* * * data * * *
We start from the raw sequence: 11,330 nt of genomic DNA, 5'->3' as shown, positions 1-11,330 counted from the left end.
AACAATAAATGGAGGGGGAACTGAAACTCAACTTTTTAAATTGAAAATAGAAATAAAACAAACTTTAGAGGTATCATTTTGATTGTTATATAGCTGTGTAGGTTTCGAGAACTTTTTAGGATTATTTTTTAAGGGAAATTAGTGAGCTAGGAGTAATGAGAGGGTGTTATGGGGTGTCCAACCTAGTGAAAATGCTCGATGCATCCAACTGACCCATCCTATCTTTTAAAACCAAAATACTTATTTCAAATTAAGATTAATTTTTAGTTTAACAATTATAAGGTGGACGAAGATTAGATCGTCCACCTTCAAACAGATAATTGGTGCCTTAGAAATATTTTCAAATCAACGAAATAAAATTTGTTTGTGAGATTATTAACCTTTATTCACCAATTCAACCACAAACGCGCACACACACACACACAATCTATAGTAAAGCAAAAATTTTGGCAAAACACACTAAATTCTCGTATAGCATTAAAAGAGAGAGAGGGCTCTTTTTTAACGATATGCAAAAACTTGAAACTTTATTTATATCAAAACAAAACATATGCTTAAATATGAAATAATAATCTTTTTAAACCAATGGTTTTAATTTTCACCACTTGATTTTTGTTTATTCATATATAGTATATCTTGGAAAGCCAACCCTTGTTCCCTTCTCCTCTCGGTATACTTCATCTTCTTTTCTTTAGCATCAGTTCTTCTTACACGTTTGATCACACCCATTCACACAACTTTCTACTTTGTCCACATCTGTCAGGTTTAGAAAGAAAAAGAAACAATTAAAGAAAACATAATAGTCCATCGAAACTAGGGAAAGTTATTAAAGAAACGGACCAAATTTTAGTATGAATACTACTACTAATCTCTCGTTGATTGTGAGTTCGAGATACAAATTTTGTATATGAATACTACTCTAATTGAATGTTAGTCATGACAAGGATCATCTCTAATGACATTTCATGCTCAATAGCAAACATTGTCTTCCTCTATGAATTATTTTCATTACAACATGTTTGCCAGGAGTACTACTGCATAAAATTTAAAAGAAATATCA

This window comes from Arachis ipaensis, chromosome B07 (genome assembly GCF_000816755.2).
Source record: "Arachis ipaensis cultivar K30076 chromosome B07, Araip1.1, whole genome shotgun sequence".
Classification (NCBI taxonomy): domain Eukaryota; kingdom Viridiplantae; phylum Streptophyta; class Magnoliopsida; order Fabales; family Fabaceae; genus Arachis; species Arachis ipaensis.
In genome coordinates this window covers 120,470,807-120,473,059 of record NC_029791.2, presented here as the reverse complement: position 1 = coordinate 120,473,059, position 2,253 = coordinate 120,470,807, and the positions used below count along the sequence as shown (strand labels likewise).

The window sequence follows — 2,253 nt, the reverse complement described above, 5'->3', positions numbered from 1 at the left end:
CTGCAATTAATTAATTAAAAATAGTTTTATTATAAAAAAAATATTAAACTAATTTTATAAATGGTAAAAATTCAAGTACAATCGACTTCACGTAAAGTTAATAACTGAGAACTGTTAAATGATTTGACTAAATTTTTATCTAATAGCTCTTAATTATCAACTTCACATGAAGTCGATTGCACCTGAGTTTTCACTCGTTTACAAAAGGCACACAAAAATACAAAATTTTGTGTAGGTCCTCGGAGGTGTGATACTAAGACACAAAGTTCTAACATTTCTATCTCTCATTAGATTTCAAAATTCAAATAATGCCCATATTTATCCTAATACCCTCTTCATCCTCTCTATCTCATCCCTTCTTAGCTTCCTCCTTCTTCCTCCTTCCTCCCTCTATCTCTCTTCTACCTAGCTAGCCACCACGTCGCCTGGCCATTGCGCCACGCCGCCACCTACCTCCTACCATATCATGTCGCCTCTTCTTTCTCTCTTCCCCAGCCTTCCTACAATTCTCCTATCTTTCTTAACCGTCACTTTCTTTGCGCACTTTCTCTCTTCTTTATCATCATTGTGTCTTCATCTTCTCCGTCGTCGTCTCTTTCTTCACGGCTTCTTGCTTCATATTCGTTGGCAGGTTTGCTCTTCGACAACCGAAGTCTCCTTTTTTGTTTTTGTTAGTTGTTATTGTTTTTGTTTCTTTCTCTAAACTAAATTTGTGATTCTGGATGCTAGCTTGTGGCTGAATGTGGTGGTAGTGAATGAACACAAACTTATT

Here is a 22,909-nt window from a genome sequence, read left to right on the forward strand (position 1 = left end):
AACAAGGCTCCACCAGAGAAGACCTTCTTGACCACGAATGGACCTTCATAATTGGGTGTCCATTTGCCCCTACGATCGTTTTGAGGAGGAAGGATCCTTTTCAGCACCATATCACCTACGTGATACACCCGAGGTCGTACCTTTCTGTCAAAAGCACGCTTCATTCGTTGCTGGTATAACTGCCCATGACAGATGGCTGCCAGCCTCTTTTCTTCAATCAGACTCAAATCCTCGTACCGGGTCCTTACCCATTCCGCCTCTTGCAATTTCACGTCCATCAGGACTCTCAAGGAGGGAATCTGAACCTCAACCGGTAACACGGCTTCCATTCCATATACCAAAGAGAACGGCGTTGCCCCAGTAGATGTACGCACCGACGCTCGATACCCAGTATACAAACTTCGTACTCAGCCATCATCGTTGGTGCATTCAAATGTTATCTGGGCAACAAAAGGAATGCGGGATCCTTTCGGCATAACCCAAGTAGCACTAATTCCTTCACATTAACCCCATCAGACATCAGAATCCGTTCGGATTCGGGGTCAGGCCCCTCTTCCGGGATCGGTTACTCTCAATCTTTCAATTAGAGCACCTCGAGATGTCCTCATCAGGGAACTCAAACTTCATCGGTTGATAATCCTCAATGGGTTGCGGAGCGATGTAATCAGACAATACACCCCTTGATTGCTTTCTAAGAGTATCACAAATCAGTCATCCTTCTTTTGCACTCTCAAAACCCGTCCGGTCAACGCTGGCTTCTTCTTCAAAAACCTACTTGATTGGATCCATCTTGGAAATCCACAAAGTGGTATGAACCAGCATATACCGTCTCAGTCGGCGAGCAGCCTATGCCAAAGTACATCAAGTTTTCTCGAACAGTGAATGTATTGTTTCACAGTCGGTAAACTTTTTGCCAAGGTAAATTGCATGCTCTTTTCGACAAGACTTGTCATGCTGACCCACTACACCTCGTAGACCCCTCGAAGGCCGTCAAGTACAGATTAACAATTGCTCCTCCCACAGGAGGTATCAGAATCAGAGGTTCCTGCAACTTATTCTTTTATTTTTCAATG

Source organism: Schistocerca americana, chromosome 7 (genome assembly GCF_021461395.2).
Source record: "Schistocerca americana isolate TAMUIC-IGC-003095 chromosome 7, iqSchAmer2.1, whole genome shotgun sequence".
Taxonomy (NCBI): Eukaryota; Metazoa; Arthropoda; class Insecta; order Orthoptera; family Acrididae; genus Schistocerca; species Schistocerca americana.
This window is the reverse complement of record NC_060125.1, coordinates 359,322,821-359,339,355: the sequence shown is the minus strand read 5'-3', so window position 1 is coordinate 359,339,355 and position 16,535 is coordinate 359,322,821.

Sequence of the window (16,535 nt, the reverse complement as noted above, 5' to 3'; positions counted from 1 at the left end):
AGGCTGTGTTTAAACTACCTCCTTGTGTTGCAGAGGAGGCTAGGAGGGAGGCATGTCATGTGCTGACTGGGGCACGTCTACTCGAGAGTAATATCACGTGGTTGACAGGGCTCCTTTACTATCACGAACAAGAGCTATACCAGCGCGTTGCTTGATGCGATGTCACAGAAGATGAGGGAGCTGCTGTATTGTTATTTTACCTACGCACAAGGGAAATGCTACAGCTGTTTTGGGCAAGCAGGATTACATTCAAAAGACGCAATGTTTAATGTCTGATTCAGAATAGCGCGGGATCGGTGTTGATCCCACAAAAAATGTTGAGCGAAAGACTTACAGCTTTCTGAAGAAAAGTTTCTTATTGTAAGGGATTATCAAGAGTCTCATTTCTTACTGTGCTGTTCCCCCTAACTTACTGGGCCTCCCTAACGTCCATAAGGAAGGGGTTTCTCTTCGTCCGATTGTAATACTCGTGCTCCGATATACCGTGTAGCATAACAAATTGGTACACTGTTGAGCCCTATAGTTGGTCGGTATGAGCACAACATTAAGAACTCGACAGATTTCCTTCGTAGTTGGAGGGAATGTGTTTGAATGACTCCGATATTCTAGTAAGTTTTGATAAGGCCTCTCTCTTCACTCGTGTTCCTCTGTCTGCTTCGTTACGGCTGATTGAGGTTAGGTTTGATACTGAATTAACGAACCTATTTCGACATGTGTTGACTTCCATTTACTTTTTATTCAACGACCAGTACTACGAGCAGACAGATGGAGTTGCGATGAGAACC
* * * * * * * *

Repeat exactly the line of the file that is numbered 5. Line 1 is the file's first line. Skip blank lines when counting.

Classification (NCBI taxonomy): domain Eukaryota; kingdom Viridiplantae; phylum Streptophyta; class Magnoliopsida; order Fabales; family Fabaceae; genus Arachis; species Arachis ipaensis.